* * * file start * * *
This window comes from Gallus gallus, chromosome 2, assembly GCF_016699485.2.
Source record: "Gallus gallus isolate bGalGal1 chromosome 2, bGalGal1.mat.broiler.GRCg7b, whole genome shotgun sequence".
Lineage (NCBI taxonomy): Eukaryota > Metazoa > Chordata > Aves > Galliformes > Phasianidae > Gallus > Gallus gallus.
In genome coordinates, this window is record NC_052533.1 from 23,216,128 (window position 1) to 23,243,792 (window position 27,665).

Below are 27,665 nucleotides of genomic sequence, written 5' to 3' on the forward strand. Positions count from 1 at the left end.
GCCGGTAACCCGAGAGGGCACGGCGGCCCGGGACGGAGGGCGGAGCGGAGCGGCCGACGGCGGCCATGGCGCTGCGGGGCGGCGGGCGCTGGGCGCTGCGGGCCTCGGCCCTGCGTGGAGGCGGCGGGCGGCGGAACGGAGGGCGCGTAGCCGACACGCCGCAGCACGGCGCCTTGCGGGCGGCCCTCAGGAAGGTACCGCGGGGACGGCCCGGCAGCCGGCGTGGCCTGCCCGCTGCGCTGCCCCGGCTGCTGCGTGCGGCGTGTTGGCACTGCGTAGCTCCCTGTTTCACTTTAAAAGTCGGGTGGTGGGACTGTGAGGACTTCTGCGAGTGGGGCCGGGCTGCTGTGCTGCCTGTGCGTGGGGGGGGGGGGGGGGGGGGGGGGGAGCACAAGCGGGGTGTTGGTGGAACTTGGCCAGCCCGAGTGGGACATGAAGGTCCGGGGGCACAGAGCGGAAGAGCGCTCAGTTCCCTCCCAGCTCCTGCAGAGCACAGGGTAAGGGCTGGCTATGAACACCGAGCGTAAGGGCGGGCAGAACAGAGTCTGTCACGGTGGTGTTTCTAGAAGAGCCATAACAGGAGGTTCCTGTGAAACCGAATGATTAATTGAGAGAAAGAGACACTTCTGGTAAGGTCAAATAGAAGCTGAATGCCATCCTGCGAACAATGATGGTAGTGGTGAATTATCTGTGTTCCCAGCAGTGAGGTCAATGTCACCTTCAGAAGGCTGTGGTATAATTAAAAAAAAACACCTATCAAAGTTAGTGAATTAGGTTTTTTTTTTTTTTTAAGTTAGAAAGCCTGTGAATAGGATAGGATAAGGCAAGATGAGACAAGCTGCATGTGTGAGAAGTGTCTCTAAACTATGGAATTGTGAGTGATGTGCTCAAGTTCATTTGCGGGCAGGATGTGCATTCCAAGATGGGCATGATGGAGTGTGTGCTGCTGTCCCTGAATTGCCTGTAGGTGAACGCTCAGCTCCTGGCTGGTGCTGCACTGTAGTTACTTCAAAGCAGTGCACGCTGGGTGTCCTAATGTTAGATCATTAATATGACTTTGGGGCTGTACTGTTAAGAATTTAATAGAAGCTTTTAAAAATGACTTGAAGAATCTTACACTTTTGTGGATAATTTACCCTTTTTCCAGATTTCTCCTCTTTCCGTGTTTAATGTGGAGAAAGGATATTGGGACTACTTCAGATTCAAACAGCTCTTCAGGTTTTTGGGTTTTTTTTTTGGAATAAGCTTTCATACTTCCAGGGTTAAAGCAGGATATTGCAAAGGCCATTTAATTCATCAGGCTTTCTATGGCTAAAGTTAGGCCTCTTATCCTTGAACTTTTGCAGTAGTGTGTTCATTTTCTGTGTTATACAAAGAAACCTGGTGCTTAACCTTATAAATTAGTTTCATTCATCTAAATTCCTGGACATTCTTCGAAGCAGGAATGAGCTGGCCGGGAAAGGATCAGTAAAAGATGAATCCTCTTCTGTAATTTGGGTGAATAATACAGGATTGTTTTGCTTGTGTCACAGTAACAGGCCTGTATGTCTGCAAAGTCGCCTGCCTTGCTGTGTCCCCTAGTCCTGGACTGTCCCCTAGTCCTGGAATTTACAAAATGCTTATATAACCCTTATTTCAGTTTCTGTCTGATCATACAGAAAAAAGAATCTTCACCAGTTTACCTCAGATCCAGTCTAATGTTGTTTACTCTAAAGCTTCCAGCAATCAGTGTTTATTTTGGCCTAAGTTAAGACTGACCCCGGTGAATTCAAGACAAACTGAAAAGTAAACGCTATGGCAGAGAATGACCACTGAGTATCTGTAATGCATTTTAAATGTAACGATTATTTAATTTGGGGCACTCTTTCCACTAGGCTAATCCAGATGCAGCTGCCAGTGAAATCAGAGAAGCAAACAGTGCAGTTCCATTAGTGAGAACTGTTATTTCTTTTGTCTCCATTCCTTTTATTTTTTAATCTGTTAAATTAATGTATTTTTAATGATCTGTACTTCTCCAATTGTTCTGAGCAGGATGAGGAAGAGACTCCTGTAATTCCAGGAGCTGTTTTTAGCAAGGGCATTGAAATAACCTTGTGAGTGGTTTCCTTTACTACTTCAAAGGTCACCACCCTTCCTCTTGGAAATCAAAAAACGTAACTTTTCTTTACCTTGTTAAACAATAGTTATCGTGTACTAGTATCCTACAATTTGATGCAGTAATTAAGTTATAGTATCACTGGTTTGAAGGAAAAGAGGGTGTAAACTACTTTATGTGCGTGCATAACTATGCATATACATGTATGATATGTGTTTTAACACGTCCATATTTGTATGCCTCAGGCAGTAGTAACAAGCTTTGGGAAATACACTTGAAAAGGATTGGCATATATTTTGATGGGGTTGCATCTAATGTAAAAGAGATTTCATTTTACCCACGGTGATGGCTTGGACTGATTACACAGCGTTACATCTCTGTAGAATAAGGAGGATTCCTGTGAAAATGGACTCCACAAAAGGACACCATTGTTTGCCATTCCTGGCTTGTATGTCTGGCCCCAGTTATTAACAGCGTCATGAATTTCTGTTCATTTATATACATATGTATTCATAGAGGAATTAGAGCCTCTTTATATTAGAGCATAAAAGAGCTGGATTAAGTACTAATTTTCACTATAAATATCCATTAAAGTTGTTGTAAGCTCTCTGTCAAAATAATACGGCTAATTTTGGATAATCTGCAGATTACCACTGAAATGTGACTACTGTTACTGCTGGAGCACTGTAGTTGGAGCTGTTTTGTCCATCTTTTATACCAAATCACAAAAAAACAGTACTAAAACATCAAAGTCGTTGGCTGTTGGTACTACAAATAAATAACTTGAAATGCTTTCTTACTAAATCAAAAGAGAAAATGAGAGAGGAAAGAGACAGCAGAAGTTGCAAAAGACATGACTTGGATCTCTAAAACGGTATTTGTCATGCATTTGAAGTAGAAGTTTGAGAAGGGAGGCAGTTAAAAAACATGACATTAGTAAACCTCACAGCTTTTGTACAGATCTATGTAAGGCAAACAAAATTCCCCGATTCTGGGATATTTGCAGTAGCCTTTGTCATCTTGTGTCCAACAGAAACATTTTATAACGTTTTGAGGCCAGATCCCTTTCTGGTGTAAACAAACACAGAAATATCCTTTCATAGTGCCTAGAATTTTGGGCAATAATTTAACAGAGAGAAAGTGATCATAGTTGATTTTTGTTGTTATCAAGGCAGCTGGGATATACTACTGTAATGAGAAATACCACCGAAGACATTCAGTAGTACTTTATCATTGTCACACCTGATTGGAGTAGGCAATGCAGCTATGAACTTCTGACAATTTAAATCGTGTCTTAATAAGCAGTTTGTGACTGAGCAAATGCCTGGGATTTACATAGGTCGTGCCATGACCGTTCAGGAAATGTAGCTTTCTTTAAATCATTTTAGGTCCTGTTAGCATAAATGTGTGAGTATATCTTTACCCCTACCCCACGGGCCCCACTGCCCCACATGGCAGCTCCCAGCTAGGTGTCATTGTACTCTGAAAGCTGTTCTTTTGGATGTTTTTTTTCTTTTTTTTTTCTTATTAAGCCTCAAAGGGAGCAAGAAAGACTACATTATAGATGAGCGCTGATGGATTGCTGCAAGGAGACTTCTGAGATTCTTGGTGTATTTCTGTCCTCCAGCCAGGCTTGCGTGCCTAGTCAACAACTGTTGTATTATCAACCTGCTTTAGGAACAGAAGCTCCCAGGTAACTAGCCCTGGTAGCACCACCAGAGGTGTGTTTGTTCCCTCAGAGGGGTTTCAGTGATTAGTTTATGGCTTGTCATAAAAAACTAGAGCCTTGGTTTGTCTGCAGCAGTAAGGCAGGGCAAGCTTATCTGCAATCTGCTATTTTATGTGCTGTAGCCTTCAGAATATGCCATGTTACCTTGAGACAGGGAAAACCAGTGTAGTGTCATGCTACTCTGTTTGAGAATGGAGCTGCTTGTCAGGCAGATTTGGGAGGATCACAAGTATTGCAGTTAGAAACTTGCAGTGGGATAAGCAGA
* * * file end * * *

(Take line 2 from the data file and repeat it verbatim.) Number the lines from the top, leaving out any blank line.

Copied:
Source record: "Gallus gallus isolate bGalGal1 chromosome 2, bGalGal1.mat.broiler.GRCg7b, whole genome shotgun sequence".